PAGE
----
Corrupting the Word of God, The History of the Well-Meant Offer by Herman Hanko and Mark H. Hoeksema, Jenison, MI: Reformed Free Publishing Association, 2016, 257 pp.
I generally agree with the views of Herman Hanko and Mark Hoeksema presented in this book. Therefore the only criticism that I have of the book is not of the doctrines presented but merely a minor comment on the style of the writing. While not poorly written, the book is somewhat quote-heavy; both in the quantity of quotes and in the size of the individual quotes. Because of this factor, I found following the flow of the argument difficult in places.
Even so, this is an extremely important book that will be a go-to reference for many years to come. Hanko is fair to the history; admitting when and where the church universal did not hold his view. While showing (conclusively, I believe) that Augustine, Fulgentius, and others definitely oppose what is now called the doctrine of the well-meant offer of the Gospel, Hanko shows that the church through the centuries often deviated from the correct view because of an early and persistent desire to defend a doctrine of free will. Some of the errors of the Pelagians and Semi-Pelagians are seen to be repeated by the Arminians, Amyraldians, the Marrowmen, and the theologians of the Christian Reformed Church.
Notable individuals covered who support the well-meant offer include Pelagius, Cassian, Prosper, Faustus, Moises Amyraut, John Davenant, John Cameron, Campegius Vitringa, Herman Venema, R. B. Kuiper, John Murray, Ned Stonehouse, Harold Dekker, Donald Macleod, Iain Murray, David Silversides, and Errol Hulse among others. Wilhelmus a Brakel, Charles Hodge, and A. A. Hodge are seen to be somewhat mixed on the question.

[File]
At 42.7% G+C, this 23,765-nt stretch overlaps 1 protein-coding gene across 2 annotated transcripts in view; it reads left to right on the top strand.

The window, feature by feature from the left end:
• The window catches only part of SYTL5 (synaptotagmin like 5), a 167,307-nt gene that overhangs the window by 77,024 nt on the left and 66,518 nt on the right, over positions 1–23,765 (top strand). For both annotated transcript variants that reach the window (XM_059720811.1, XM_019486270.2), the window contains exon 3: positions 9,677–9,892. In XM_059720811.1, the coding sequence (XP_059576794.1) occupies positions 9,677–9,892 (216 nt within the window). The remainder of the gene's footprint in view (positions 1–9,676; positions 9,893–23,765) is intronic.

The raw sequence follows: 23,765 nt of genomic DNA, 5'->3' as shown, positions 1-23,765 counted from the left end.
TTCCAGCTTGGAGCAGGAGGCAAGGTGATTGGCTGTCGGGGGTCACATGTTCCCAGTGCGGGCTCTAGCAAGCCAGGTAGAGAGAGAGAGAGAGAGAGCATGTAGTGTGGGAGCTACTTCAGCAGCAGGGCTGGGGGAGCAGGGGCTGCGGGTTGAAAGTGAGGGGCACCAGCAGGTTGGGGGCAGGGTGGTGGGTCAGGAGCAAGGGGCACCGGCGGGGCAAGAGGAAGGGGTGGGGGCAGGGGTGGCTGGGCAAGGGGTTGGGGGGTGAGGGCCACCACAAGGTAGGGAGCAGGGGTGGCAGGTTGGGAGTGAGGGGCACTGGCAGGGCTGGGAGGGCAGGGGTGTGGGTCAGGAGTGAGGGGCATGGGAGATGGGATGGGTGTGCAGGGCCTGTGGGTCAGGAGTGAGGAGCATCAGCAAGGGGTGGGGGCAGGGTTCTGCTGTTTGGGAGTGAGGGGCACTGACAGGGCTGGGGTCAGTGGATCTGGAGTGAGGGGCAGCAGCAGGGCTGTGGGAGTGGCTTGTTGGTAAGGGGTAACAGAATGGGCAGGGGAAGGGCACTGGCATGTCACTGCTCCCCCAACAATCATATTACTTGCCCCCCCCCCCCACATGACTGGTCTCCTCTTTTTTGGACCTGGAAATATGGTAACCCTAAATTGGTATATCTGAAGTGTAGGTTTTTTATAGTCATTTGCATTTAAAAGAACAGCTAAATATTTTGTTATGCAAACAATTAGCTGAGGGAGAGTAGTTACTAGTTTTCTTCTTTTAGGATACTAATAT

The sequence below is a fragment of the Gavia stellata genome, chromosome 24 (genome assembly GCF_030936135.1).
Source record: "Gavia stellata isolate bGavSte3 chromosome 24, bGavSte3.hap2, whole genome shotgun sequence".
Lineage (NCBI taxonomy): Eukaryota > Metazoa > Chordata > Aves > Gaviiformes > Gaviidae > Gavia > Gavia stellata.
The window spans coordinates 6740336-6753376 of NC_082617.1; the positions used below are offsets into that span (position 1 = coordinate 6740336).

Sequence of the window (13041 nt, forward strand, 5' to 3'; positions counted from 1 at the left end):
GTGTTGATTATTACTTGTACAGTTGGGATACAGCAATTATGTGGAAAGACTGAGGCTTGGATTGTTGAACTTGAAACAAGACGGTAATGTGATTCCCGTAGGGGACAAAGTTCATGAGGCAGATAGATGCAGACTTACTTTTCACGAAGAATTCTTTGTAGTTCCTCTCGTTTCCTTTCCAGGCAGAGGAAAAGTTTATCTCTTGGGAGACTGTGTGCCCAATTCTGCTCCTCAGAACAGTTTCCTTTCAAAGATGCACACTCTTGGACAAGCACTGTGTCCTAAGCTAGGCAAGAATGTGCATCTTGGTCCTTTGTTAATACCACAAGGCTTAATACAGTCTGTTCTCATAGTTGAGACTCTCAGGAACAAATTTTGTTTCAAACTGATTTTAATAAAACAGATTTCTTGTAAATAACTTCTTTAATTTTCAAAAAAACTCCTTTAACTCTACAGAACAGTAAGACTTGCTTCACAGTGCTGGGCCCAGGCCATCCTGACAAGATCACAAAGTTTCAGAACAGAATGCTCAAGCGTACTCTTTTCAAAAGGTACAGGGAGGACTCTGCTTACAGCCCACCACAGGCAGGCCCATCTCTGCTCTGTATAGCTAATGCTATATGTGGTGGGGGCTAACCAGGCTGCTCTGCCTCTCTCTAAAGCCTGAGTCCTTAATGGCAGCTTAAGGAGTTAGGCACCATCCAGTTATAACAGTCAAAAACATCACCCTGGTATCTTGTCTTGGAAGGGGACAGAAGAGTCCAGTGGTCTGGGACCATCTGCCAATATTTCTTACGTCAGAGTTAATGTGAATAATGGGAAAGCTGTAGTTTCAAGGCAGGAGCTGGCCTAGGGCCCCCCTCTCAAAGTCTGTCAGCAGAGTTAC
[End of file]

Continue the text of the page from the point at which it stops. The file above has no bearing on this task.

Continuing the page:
According to Hanko, those clearly opposed to the well-meant offer include Augustine, Fulgentius, Caesarius, Gottschalk, Anselm, Luther, Calvin, Turretin, Johannes Wollebius, Pierre du Moulin, John Owen, the official pronouncements of the Church of Scotland in 1720 and 1722, William Cunningham, John Kennedy, Robert Smith, Robert Candlish, Robert Haldane, Herman Hoeksema, Gordon Clark, and David Engelsma among others. While some of these are debatable, in most cases Hanko is clearly right. It must be admitted that the well-meant offer is opposed to the trend of the greatest theologians through the centuries.
While much of the material in this book was already known to me from David Engelsma’s excellent Hyper-Calvinism and the Call of the Gospel, I definitely learned some new things and was greatly benefitted in reading through the history. Hanko expertly connects the dots showing, for example, the impact of English Puritanism on the Dutch Reformed Church and the interaction in America between the followers of the Afscheiding and the Doleantie. His understanding of the history is deep. More importantly, his arguments from Scripture references are persuasive.
This book is a must-read and an important corrective to the widespread hypo-Calvinism in today’s Reformed and Presbyterian churches.